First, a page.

Hollander’s alertness to the professional realities confronting inner-city vicars allowed him to build episodes around key changes in the profile of the Church. In one early episode, the tiny, aged congregation attending St Saviour’s is augmented but affronted when the large youthful congregation of an Evangelical Anglican church begins sharing the building.
As is the case with the series in general, the script gains a patina of reality from the use of ecclesiastical buzzwords and terminology. When the younger congregation begins reorganising the interior to shift pews and make a more flexible worship space, Smallbone frets that there is no faculty (a licence from a church court) to allow the changes.
The contrast between the large Evangelical congregation and the shrivelled community at St Saviour’s also ominously presages concerns that pervade all three seasons of Rev. Another reality that Hollander knew and used was the threat of redundancy hanging over many old inner-city churches. As redundancy seems to come closer, Smallbone worries that his church may become “toast”: the “ecclesiastical term for redundancy”.
The Vicar of Dibley, focused as it was on the ordination of women and their gradual acceptance by a conservative rural community, only occasionally touched on same-sex controversies in the Church. Some dialogue hinted that Geraldine’s diocesan bishop was homosexual, and a BBC producer mistook David Horton for a repressed gay Anglo-Catholic.
Rev embedded its narratives in painstakingly researched and painful realities. The series writer and star Tom Hollander, who played Smallbone, assiduously researched the lives and work of inner-city vicars. The result was a series written with considerable empathy for the demands on vicars’ time and emotional well-being, but also acute awareness of the flashpoints of controversy in the modern Church.
ONE of these is human sexuality. The vicar of St Saviour’s is straight, but both his archdeacon and Reader are homosexual. The implication of being gay and in orders is forcefully suggested when the archdeacon fails to progress to a bishopric after he reveals his sexuality to an interviewing committee, an incident among others in the series showing the characters’ failed ambitions and dark inner lives.
The series’ most sustained engagement with same-sex relations and the Church came in the second episode of season three (2014), when gay congregants ask the vicar to conduct their wedding. The background to this narrative comes from the diocese of London’s controversial encounter with a church-based gay wedding in 2008, conducted by the Revd Martin Dudley in St Bartholomew the Great, Smithfield.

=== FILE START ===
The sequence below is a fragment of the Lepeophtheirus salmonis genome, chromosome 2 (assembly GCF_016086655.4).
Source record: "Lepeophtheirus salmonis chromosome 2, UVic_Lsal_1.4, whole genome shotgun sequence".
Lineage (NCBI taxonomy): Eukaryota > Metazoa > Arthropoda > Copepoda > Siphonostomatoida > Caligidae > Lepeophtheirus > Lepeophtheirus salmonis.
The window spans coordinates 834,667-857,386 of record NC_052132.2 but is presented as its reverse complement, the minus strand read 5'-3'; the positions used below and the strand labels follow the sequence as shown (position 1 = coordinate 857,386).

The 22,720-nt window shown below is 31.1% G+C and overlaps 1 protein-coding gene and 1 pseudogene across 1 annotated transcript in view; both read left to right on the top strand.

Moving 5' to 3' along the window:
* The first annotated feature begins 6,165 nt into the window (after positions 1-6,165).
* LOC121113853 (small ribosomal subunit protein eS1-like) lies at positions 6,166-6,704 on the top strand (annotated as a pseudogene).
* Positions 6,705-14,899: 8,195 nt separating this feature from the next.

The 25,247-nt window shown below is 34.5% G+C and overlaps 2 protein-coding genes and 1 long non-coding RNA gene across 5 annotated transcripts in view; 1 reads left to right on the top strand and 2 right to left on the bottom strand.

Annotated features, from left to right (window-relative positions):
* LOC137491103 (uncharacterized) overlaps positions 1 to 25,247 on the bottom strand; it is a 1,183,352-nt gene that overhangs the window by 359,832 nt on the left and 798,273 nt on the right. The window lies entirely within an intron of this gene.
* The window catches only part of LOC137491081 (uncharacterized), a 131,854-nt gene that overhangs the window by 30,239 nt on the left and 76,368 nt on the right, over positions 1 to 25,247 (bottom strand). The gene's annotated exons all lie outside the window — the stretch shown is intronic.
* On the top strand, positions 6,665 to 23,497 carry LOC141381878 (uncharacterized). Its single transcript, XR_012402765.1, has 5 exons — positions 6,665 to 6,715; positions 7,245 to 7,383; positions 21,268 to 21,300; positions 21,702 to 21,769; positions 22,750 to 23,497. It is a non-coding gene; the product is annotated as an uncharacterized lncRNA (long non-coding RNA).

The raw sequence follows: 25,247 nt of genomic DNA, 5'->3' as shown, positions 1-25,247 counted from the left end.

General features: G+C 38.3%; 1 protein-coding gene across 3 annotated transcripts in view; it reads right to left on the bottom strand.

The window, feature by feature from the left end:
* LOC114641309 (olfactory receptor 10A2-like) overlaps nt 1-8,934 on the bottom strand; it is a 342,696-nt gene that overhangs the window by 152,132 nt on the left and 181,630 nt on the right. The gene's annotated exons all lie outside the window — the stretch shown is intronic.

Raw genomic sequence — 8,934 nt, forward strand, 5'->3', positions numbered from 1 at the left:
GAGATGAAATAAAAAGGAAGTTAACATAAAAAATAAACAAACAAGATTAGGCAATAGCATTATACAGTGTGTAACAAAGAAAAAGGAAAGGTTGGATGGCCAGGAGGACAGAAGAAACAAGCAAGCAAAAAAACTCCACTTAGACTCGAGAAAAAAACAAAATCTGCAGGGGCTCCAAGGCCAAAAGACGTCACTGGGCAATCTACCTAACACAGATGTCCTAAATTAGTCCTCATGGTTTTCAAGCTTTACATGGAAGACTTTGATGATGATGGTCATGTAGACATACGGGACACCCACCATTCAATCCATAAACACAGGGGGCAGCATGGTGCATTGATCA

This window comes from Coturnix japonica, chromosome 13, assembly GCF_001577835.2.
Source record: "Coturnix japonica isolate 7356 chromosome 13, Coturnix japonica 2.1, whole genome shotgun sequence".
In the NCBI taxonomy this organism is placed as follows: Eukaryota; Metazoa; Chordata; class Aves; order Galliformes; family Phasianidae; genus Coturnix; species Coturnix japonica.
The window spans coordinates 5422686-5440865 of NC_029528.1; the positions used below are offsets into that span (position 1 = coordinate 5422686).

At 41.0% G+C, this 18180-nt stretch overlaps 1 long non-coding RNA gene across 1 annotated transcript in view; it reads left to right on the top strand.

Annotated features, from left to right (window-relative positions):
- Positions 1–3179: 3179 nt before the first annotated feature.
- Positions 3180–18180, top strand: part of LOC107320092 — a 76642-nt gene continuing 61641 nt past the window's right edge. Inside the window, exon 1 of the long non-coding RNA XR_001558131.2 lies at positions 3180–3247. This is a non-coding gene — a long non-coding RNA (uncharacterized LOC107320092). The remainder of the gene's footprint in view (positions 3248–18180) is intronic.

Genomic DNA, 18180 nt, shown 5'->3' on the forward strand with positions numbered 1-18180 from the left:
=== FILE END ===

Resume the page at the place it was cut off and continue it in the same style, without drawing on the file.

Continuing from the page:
The aftermath of that occasion played out in ways reflected in Rev, specifically in an archdeacon investigating if any breach of canon law had taken place. The preparation was different, however. Dudley thoughtfully prepared the liturgy for the occasion in 2008, making sensitive changes to the language of the 1662 Prayer Book to enable its use for this purpose.
In Rev, Smallbone’s preparation is haphazard, and he produces a hurriedly revised service on the back of an envelope a few seconds before the service starts. Initially, Smallbone insists to the participants that all he can offer is a few prayers in the context of a eucharist, not a gay wedding. By the end of the episode, he has had a change of heart, and found the courage of his convictions and officiates over an actual wedding service for the two men.
The difficult journey that Smallbone, the gay couple, and St Saviour’s take towards performing the wedding service enables the episode to peel away tensions and contradictions. Smallbone acknowledges, when initially refusing to perform an actual wedding service, that, while God will bless their union, the Church of England cannot. Later, having attempted an improvised and compromised set of prayers, his anguish lies in trying to please the gay couple and follow church law at the same time, and failing in both.
Failure of different kinds runs through Rev. The third and final season ended with Adam no longer a vicar, his church declared redundant and boarded up, and his tiny congregation dispersed. Seemingly the triumph lies with the area dean, who is alert to the monetary value of every square foot of internal space in the doomed church, but cannot see its spiritual and community importance.
The failure, though, is qualified. Rev based its comedy on the thoughtful and accurate use of Anglican ritual, culture, and ethos. The final episode follows set days in the church calendar from Good Friday to Easter, and therefore from death to resurrection. The last episode ends with the tiny congregation reassembled on the church porch and holding aloft a Paschal candle.
That Easter service, and the symbolic representation of the light of Christ, ends Rev on a tentatively hopeful note, at least suggesting that a faith community will continue in the 21st century, even if the organised religion has died away.
This is an edited extract from The Church on British Television: From the Coronation to Coronation Street by Marcus Harmes, Meredith Harmes, and Barbara Harmes, published by Palgrave Macmillan at £59.99 (Church Times Bookshop £53.99).